Biology of cardiometabolic diseases

New interfaces in the biology of cardiometabolic diseases

Cardiovascular diseases linked to diabetes, atherosclerosis, obesity or liver diseases such as NASH are on the rise in France as in all developed countries; they are now grouped under the concept of cardiometabolic diseases. There are scientific bases for this concept consisting of the many interfaces between metabolism and organs: microbiota, adipose tissue, immune system. Yes Good that today‘hiu cardiovascular disease and metabolic can no longer be consideredare like the disease of an organ but require approaches multiorgans, systemics, taking Also taking into account the environment, nutrition and the activity physical.


Historically, cholesterol metabolism is the first interface described between metabolism and cardiovascular diseases, particularly those linked to atherosclerosis responsible for the formation of atherosclerotic plaque in the lumen of vessels. For many years, the IHU teams have been studying the transport of cholesterol from its digestive absorption, its metabolism in the liver and up to its exchanges with the body’s cells. Their work has helped to establish the athero-protective role of HDL particles, known as “the good cholesterol”. The precise knowledge of cholesterol transport and metabolism has made it possible to identify new biomarkers, for example, to predict the evolution after a myocardial infarction and new therapeutic targets.

Adipose tissue

Fat tissue is one of the main interfaces between the metabolism and the organs in general, the heart and the vessels in particular. We distinguish the cutaneous fatty tissue from the visceral tissue around the organs, in particular the heart and the vessels. The latter has many biological functions, in the first place it is a source of fatty acids necessary for the metabolism, for example of the heart muscle. Visceral fatty tissue secretes numerous peptides which act locally or remotely like hormones, on the inflammatory state or the oxidative stress of the tissues.

The IHU ICAN teams were pioneers in describing the role played by fatty tissue around the heart in the risk of occurrence of the most common cardiac arrhythmia, atrial fibrillation. They showed that this fatty tissue could in certain circumstances promote fibrosis of the atrial myocardium, a mechanism of arrhythmias.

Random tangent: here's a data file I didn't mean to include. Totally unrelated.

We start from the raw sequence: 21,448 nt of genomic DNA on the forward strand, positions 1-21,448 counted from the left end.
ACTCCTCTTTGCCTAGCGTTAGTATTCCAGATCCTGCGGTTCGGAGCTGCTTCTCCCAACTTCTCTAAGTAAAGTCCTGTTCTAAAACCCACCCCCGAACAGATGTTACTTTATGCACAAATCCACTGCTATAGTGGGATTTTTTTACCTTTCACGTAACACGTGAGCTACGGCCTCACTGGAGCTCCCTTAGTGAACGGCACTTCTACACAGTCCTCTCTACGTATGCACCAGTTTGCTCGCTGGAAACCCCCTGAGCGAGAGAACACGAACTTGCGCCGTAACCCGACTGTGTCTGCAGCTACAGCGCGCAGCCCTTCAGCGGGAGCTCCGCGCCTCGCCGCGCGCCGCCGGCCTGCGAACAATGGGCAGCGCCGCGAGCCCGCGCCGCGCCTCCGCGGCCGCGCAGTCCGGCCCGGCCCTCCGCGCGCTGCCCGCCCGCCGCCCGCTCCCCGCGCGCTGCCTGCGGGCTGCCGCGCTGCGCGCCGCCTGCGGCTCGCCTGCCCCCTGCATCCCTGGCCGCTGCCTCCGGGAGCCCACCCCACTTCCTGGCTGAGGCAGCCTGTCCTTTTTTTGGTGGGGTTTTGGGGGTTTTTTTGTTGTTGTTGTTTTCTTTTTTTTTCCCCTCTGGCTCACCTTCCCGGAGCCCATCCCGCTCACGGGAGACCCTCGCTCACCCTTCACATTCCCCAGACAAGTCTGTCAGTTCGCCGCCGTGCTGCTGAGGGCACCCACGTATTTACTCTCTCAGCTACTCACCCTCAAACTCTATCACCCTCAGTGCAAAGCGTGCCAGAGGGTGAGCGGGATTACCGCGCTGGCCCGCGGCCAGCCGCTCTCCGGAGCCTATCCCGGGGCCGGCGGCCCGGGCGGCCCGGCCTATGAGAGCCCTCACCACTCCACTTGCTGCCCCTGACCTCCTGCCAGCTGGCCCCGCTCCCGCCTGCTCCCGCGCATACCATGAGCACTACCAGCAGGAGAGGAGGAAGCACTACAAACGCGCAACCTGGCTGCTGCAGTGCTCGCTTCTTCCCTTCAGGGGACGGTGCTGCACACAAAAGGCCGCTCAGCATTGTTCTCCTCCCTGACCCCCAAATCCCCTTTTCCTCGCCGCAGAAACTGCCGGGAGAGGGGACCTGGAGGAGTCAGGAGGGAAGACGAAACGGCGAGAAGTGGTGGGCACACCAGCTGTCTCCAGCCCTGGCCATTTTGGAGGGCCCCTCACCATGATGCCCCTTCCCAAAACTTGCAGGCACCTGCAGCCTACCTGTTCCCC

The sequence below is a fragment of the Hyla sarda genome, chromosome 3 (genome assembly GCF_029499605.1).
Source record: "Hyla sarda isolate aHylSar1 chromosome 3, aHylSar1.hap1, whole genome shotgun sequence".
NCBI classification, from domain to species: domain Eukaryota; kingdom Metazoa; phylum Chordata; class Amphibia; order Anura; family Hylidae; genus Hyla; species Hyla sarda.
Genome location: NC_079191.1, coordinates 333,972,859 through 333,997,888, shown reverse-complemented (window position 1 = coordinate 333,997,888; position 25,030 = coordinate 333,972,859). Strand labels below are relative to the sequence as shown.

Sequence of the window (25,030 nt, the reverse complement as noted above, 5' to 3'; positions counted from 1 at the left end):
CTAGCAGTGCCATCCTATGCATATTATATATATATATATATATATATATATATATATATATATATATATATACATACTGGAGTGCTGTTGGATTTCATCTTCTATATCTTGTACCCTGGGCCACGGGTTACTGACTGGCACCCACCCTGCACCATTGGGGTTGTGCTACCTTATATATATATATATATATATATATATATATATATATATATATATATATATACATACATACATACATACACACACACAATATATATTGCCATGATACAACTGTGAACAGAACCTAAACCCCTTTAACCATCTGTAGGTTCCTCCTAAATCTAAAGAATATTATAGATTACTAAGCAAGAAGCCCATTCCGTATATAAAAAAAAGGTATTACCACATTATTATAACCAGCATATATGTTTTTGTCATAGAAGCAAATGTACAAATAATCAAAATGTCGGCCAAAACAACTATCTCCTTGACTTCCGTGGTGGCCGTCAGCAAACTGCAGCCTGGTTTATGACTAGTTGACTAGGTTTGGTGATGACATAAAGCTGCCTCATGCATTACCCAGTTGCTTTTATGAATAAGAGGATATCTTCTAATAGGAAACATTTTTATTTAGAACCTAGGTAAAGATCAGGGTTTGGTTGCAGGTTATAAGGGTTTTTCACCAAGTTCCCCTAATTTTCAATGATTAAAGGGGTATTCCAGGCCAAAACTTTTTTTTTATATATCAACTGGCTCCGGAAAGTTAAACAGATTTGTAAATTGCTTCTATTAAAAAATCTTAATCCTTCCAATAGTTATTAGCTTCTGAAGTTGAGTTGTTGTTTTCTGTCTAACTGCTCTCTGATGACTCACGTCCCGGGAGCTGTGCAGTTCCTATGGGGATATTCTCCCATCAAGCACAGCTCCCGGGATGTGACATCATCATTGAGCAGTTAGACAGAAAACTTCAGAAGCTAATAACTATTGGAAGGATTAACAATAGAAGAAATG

They identified the origin of this cardiac fatty tissue, which comes from the differentiation of resident progenitor cells in the outer layer of the heart, the epicardium. The recruitment of progenitor cells and their differentiation into fat cells occur during various cardiac stresses: work overload or metabolic stress These discoveries have opened up new perspectives for research on cardiac arrhythmias and in particular on the impact of metabolic diseases, obesity, syndrome metabolic, diabetes, on the accumulation of cardiac fatty tissue and its biological activity (Chua W et al. BMC Cardiovasc Disord. 2019).

The microbiota

The teams specializing in nutrition at the IHU have contributed to the identification of the relationships between cardiovascular diseases and the intestinal microbiota and in particular how intestinal dysbiosis promotes metabolic diseases. Microbial genetic richness is lowered during obesity and metabolic diseases conversely, high microbial richness is associated with healthy eating habits (Dao Front Physiol 2019). The Métacardis cohort set up within the framework of a European FP7 project and co-financed by the IHU ICAN, has made it possible to show that treatment with a statin improves the reduction in microbial genetic diversity in patients with cardiometabolic diseases (Vieira-Silva S et al Nature 2020). Imidazole propionate from bacterial metabolism from certain nutrients is increased in type 2 diabetic patients and associated with the presence of microbial dysbiosis (Molinaro et al Nature communication 2020).


The liver is at the center of the metabolic syndrome and is involved in the metabolism of carbohydrates and lipids. NASH (metabolic steatopathy) is one of the hepatic manifestations of insulin resistance, with consequences not only at the level of the liver (progression of fibrosis, cirrhosis and its complications) but also at the level of cardiometabolic risk factors (cardiovascular diseases, diabetes, etc.).

As a result, the liver is at the heart of ICAN’s topics of interest in a cross-cutting approach that links the various pathologies linked to the metabolic syndrome and cardiovascular diseases. ICAN is the promoter of an innovative, complex and multidisciplinary care circuit dedicated to patients with NASH ( the NASH Clinic ) thus allowing precision phenotyping and a personalized therapeutic approach adapted to each patient.

ICAN actively supports the development of new molecules to treat NASH. ICAN participates in several European consortia around NASH – LITMUS and EU-PEARL (IMI2 and EFPIA funding). The hepatology team within the IHU ICAN has carried out important work focused on the natural history of NASH (Pais J Hepatol 2013), the relationship with cardiovascular diseases (Pais J Hepatol 2016, Pais Hepatology 2019 and the CORO-NASH project) and more recently, in collaboration with the AP-HP, the relationship between the liver and COVID-19 (STRAT-COVID project). Finally, the IHU is involved in fundamental work aimed at exploring the pathophysiological mechanisms involved in NASH and the progression of fibrosis (ceramides, sphingolipids, apoptosis pathways and cell death) (work C Housset, F Foufelle, J Gautheron, HumanHepCell).